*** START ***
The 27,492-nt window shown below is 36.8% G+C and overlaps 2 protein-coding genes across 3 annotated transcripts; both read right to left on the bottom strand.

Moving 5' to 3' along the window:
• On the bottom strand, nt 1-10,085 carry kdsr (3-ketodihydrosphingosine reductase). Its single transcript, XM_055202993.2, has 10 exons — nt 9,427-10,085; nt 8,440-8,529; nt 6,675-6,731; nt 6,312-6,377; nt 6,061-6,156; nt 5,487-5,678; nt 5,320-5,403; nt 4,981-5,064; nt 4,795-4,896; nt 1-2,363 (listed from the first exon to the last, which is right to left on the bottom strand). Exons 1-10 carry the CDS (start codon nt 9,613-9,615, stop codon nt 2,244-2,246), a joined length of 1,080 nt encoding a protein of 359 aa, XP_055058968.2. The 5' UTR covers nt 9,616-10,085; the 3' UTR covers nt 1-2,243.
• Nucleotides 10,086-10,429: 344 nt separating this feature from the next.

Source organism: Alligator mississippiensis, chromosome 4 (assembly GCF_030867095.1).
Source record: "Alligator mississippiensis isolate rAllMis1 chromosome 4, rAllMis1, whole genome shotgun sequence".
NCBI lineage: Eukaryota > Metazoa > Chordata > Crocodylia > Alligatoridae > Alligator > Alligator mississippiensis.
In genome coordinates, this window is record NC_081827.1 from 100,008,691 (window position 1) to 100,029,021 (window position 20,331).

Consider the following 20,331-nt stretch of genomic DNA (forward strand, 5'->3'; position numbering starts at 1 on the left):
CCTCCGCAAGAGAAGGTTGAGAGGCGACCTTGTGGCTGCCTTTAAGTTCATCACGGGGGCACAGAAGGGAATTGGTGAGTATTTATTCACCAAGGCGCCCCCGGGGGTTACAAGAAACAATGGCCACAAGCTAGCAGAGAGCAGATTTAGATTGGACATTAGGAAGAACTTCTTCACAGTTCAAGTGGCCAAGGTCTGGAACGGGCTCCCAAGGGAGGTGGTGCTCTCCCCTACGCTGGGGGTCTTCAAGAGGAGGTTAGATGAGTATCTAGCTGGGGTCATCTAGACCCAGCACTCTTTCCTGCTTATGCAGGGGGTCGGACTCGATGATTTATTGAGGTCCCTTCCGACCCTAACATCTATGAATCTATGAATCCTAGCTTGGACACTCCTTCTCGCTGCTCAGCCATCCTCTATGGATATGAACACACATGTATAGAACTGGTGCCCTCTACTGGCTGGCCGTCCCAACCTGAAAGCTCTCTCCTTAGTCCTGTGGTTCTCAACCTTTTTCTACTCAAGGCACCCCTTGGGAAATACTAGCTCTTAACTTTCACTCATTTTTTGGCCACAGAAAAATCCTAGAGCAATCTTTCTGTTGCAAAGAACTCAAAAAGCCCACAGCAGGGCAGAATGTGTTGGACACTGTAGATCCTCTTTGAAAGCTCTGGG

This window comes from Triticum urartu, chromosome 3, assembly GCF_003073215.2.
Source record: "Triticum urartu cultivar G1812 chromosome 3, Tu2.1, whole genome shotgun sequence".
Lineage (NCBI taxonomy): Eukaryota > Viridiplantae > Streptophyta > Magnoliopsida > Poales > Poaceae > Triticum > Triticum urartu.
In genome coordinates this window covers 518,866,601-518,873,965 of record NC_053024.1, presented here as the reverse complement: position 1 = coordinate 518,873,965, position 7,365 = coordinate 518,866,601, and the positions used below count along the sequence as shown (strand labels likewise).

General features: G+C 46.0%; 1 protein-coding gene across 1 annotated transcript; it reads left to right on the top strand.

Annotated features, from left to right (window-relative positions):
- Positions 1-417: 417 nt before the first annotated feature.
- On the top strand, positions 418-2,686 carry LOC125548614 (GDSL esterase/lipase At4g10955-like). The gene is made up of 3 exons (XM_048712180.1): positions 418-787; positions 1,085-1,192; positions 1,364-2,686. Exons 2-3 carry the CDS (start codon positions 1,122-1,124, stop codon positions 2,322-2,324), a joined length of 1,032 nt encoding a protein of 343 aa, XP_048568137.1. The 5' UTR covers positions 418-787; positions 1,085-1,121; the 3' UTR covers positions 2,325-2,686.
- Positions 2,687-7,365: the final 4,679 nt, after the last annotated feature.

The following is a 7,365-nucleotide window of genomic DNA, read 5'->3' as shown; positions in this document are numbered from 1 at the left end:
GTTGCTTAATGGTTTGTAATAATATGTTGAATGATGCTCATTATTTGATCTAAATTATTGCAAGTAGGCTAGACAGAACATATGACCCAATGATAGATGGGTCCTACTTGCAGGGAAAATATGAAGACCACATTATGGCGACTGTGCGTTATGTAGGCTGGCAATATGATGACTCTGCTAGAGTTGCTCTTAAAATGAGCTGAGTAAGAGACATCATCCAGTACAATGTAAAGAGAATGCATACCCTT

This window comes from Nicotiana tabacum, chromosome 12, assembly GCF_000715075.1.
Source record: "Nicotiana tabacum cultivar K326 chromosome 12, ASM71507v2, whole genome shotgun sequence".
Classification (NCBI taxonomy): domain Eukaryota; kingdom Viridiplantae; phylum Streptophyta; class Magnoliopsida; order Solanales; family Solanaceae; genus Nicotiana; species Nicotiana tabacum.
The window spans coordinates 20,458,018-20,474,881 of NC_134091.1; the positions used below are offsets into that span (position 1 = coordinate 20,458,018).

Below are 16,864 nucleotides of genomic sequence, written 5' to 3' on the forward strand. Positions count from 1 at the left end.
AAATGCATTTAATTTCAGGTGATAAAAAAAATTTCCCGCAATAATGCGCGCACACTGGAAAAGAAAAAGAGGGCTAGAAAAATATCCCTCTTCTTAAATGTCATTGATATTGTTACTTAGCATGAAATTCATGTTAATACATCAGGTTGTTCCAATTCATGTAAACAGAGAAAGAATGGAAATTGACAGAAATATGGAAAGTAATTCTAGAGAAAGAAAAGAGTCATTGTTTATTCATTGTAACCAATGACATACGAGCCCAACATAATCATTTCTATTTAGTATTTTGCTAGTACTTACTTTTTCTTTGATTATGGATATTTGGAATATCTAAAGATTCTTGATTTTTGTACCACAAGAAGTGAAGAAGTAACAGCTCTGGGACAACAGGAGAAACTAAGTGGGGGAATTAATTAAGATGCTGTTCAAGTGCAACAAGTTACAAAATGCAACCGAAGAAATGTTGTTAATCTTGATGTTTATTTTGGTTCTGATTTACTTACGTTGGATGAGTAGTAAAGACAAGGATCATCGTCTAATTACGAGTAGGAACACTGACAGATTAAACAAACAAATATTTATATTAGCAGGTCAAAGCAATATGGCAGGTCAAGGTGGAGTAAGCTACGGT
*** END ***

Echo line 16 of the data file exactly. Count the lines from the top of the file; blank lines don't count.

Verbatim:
Annotated features, from left to right (window-relative positions):